Blue Jays players were willing to alter contracts to land Santana

Ervin Santana is the one who got away for the Blue Jays this offseason.

Brad Barr/Brad Barr-USA TODAY Sports

It was as if the Toronto Blue Jays passed around a hat, trying to collect enough money to sign free-agent right-hander Ervin Santana.

Several Jays players discussed deferring portions of their salaries to clear payroll for Santana last month, according to major league sources.

The discussions, which apparently did not progress past the conversation stage, raise new questions about the Jays’ payroll flexibility for 2014.

The Jays, owned by Rogers Communications, ranked 10th in the majors with a $132.6 million Opening Day payroll, according to the Associated Press.

The imposition of a payroll limit by Rogers would make it difficult for the team to add salaries if it stays in contention. Likewise, trading high-priced players might become a priority if the team falls out of the race.

Santana, 31, declined a one-year, $14 million offer from the Jays to sign for the same terms with the Atlanta Braves on March 12. His sudden shift occurred after Braves righty Kris Medlen suffered a season-ending elbow injury, creating a desired opening with a National League contender.

Before that, the Jays’ Dominican players had staged a fervent recruiting effort for Santana, who is from La Romana, Dominican Republic. At one point, the players texted a photo to Santana’s cell phone, according to a source. The photo was of the players holding a sign that said, "Come to Toronto."


It is not clear whether the impetus for the talks about deferring money came from the players or from the Jays’ front office. The players, however, likely would not have engaged in such discussions unless they believed the team was unable or unwilling to pay Santana $14 million.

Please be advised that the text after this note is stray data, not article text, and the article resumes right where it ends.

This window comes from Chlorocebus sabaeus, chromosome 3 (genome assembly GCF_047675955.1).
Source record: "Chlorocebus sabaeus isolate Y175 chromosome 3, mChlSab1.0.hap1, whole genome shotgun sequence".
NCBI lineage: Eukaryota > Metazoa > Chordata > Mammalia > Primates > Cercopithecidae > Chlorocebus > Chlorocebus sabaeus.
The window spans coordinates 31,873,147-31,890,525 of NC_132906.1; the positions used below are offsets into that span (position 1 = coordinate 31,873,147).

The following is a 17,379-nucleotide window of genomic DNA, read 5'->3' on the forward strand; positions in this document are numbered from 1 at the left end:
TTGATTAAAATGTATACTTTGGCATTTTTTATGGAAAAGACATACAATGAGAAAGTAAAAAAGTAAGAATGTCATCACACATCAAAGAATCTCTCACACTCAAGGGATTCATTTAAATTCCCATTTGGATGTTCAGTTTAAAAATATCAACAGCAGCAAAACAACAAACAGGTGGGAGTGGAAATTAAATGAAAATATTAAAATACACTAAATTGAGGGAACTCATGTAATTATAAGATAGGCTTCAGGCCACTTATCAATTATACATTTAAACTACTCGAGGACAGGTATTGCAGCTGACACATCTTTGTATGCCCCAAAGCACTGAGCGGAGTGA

Any deferrals would have required the approval of the players’ union, which frowns upon players giving up a contractual benefit — in this case, up-front money — without receiving a benefit of comparable value in return. The players would have been paid the same amounts if they had deferred money but at later dates.

Two agents who represent Jays players said they heard from their clients about the possibility of deferrals but never were approached by general manager Alex Anthopoulos about adjusting the players’ contracts.

Anthopoulos declined comment.

"I never took it that seriously," one agent said. "No way it would have ever passed the (union) unless there was some gain for the players who did that."

The Jays’ payroll flexibility, though, was a topic of conversation the entire offseason.

One year after making adding numerous high-priced veterans in trades with the Miami Marlins and New York Mets, the Jays’ costliest move coming off a 74-win season was the signing of free-agent catcher Dioner Navarro to a two-year, $8 million contract.

Agent Scott Boras, who represents free-agent shortstop Stephen Drew, accused Rogers in a phone interview with FOX Sports last month of withholding financial resources from the Jays’ front office.

"There is no one who has the asset base of Rogers," Boras said. "It’s a premium city. It’s a premium owner with equity. And it’s a very, very good team that with additional premium talent could become a contending team."

Boras went on to refer to the Jays as "a car with a huge engine that is impeded by a big corporate stop sign . . . a successful and committed ownership that needs to give their baseball people financial flexibility."